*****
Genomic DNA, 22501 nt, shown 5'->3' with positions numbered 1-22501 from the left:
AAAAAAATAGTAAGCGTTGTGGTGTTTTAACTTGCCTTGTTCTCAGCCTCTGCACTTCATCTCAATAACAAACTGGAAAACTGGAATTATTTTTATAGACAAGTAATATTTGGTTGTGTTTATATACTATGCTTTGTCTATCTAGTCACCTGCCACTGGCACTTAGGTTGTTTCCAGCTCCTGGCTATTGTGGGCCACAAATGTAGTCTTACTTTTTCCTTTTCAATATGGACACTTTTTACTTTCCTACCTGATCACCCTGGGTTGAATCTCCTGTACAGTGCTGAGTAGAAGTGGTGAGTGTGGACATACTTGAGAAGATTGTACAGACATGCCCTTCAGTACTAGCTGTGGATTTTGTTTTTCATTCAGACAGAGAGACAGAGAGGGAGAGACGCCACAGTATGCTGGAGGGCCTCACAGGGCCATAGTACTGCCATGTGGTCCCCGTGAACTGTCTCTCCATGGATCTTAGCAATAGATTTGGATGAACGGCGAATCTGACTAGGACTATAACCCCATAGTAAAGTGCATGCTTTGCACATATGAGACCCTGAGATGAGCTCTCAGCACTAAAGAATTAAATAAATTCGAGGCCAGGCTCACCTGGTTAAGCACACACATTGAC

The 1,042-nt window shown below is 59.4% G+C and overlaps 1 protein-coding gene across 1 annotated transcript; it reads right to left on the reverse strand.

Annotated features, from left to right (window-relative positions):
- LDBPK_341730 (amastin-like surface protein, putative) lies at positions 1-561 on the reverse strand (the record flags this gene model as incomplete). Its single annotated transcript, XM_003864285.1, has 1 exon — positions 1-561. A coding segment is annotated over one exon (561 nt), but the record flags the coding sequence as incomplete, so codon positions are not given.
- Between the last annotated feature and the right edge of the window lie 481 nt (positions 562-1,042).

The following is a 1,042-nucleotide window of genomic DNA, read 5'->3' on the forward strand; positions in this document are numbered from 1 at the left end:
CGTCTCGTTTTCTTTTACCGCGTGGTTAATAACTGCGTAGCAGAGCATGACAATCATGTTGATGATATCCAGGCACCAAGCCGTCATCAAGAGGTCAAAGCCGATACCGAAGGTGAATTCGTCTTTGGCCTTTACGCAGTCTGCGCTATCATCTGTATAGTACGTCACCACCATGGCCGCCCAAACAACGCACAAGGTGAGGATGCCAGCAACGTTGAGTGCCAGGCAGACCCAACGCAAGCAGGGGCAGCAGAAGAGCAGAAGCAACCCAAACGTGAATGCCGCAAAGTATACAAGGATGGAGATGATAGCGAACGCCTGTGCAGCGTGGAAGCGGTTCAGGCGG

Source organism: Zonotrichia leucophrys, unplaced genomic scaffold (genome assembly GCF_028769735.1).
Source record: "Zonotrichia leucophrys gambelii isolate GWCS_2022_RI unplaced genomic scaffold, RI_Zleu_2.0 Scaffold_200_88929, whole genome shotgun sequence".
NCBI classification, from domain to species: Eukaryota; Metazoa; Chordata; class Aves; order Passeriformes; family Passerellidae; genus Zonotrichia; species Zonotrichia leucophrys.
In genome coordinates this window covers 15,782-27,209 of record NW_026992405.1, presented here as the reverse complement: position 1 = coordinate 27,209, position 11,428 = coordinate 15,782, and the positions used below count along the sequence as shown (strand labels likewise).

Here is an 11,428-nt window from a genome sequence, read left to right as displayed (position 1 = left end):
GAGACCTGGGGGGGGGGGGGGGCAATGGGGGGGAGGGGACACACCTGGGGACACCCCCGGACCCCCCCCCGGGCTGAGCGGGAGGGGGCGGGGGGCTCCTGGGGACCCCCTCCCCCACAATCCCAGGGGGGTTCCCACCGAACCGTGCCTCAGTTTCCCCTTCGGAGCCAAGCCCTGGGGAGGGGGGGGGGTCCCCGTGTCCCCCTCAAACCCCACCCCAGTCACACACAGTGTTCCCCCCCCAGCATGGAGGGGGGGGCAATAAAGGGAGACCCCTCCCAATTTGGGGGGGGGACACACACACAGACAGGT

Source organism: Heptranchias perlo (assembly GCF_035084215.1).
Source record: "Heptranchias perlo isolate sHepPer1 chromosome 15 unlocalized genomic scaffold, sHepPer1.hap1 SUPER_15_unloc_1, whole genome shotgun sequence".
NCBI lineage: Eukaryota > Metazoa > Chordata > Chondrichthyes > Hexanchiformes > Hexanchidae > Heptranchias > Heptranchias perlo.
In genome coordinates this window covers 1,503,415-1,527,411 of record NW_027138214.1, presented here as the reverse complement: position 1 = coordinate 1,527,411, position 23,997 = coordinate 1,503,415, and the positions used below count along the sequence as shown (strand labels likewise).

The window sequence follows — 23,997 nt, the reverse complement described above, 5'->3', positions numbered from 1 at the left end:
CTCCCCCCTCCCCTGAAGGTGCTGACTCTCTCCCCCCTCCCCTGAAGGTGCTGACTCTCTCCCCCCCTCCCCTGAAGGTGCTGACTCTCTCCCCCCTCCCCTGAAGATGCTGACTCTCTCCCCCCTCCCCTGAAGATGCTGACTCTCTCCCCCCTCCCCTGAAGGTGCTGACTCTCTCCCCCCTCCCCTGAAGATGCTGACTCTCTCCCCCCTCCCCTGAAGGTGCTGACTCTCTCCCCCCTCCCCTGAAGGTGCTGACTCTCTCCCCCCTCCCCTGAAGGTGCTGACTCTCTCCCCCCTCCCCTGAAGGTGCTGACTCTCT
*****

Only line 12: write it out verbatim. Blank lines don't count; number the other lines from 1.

In genome coordinates this window covers 15,782-27,209 of record NW_026992405.1, presented here as the reverse complement: position 1 = coordinate 27,209, position 11,428 = coordinate 15,782, and the positions used below count along the sequence as shown (strand labels likewise).